A document entitled: Executive Order: Further Strengthening the Sharing of Terrorism Information to Protect Americans lays out what look like some far-reaching changes to government information design and information sharing policy. It says:
To the maximum extent consistent with applicable law, agencies shall, in the design and use of information systems and in the dissemination of information among agencies:
(a) give the highest priority to (i) the detection, prevention, disruption, preemption, and mitigation of the effects of terrorist activities against the territory, people, and interests of the United States of America; (ii) the interchange of terrorism information among agencies; (iii) the interchange of terrorism information between agencies and appropriate authorities of State, local, and tribal governments, and between agencies and appropriate private sector entities; and (iv) the protection of the ability of agencies to acquire additional such information;
Beyond the privacy implications, what about the implications for federal IT?
But if you do use aggregate information for one purpose (preventing terrorism) how do you prevent that information being used in other ways? After all, we live in the era of the remix and mashup. Information wants to be free.
There are so many questions that need answering. Not least who will scrutinize the scrutinizers, given that the new legislation seemingly includes every major US government organization
Secretaries of State, the Treasury, Defense, Commerce, Energy, and Homeland Security; the Attorney General; the Director of National Intelligence; the Director of the Central Intelligence Agency; the Director of the Office of Management and Budget; the Director of the Federal Bureau of Investigation; the Director of the National Counterterrorism Center; and such other heads of departments or agencies as the Director of National Intelligence may designate.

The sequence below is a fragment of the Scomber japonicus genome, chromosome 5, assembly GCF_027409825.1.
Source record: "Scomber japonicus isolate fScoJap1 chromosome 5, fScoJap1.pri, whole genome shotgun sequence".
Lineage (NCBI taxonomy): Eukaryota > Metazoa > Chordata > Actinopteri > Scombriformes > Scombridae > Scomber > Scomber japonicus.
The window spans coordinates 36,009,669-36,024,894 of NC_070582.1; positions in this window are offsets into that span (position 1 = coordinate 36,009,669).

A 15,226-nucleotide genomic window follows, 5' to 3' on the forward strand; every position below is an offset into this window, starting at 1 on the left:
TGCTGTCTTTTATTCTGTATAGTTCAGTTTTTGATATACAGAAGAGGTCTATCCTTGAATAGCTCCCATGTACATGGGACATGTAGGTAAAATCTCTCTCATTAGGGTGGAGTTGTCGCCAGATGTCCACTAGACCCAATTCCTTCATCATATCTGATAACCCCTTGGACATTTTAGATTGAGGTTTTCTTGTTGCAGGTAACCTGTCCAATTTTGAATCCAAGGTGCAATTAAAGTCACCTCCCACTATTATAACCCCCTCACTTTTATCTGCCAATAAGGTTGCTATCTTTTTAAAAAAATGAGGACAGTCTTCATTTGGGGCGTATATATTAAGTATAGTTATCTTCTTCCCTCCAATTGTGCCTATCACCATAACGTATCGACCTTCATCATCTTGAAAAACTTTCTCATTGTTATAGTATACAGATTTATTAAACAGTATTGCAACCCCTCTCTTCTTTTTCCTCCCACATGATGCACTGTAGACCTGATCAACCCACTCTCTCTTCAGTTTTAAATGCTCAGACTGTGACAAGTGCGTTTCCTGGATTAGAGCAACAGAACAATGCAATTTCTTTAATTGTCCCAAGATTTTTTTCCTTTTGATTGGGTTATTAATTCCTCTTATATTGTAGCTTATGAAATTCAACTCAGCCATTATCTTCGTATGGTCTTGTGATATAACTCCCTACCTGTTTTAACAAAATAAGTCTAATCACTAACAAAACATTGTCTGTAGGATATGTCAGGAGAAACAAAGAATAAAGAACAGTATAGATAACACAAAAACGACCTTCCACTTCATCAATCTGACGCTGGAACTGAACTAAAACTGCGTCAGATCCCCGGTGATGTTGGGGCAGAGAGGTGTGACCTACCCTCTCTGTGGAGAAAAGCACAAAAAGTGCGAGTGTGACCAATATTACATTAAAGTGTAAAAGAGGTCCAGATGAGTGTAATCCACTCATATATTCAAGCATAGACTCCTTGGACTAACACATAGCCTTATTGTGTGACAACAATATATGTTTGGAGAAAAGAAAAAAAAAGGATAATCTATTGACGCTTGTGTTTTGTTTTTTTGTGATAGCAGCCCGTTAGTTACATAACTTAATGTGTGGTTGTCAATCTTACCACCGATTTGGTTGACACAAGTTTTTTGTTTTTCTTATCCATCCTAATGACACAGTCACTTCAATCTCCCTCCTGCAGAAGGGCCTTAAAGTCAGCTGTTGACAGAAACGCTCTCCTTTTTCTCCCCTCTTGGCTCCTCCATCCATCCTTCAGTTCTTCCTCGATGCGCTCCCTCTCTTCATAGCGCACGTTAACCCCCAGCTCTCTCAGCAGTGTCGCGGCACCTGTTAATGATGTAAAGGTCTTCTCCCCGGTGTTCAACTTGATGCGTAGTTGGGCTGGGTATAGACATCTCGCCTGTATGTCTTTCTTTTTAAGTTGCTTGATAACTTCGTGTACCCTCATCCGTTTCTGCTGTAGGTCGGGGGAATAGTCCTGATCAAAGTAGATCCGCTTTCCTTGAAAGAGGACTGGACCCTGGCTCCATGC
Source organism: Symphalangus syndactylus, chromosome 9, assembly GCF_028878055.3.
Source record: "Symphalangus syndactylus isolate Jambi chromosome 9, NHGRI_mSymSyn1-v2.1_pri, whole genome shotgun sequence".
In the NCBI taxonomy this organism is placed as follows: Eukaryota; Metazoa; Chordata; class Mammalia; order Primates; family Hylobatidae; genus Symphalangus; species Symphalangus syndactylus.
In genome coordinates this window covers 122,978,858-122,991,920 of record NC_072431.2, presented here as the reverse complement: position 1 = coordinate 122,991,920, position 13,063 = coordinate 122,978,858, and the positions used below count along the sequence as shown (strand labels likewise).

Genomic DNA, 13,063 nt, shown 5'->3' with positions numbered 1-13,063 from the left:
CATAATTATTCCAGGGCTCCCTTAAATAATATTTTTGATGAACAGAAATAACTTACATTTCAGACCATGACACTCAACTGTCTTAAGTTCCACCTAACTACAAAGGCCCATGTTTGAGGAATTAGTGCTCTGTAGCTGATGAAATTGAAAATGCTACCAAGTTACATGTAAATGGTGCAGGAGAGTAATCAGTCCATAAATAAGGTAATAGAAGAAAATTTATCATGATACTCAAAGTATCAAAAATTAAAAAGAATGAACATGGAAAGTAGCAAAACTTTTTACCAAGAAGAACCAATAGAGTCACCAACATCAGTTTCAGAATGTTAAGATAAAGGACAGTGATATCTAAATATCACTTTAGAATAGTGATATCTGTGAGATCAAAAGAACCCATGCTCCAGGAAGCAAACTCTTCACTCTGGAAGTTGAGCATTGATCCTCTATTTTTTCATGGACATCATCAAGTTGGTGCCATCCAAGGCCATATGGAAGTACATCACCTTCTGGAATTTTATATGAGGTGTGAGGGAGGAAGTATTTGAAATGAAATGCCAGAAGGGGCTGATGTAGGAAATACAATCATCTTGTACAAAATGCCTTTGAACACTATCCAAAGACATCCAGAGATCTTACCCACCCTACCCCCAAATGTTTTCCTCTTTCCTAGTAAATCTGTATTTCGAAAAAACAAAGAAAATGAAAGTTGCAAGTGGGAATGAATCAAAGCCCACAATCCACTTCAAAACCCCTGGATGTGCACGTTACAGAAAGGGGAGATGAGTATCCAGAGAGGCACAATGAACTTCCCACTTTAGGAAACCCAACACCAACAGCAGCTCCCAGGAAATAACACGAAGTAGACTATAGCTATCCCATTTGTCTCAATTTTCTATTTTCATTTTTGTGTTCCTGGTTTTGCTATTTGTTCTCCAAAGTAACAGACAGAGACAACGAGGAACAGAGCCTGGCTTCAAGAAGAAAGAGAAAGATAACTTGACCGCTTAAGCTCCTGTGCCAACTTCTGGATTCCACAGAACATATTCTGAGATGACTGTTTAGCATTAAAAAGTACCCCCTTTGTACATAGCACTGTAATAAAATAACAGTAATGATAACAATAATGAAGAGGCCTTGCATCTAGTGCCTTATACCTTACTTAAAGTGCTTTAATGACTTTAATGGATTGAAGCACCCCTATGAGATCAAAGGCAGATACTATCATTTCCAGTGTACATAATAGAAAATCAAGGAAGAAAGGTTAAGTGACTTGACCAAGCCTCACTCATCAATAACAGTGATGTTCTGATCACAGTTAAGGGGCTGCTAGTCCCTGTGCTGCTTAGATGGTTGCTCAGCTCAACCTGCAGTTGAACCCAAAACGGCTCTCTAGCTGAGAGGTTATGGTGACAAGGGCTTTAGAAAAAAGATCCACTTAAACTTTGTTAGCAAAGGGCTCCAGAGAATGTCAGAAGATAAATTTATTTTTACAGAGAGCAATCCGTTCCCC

except the Government Accountability Office.
I am somewhat worried about the current administration’s alleged use of smear tactics to take out political opponents, in light of this new legislation. We all screw up from time to time-maybe we let our legal license slip because we forget to pay the bill, or we forget to declare a payment we should, or we did something naughty at university. That is called ammunition.
Can we not imagine a scenario where it is deemed that a democrat taking office would represent an opportunity for terrorists, and thus must be avoided in in the national interest? I am certain there are plenty of people in Washington who would take that position in a heartbeat. So would information about the candidate, which weakened her position, be terrorism information? Who decides?
Another concern would the fact so few government services are now actually provided by the public sector. Private companies only have a responsibility to shareholders, not to the American Public, or that of other nations. Private companies in the information-sharing chain create a structural weak link.
One problem with trying to capture and digest too much information is it can lead to what I call Information Bulimia (defined here
). Just look at ChoicePoint.
I tried to keep a clear view when I read the document, and I make no bones about the fact I still have to go and cross-check a few other documents before coming to a final conclusion. I do however think this is an issue that we should at least think and talk about. So lets call it out.
What is and what is not “terrorism information” and how can it be defined? Now that’s a question to have the taxonomy and tagsonomy exponents arguing for years…
Information is power, and perhaps it is concentrated enough already. What do you think?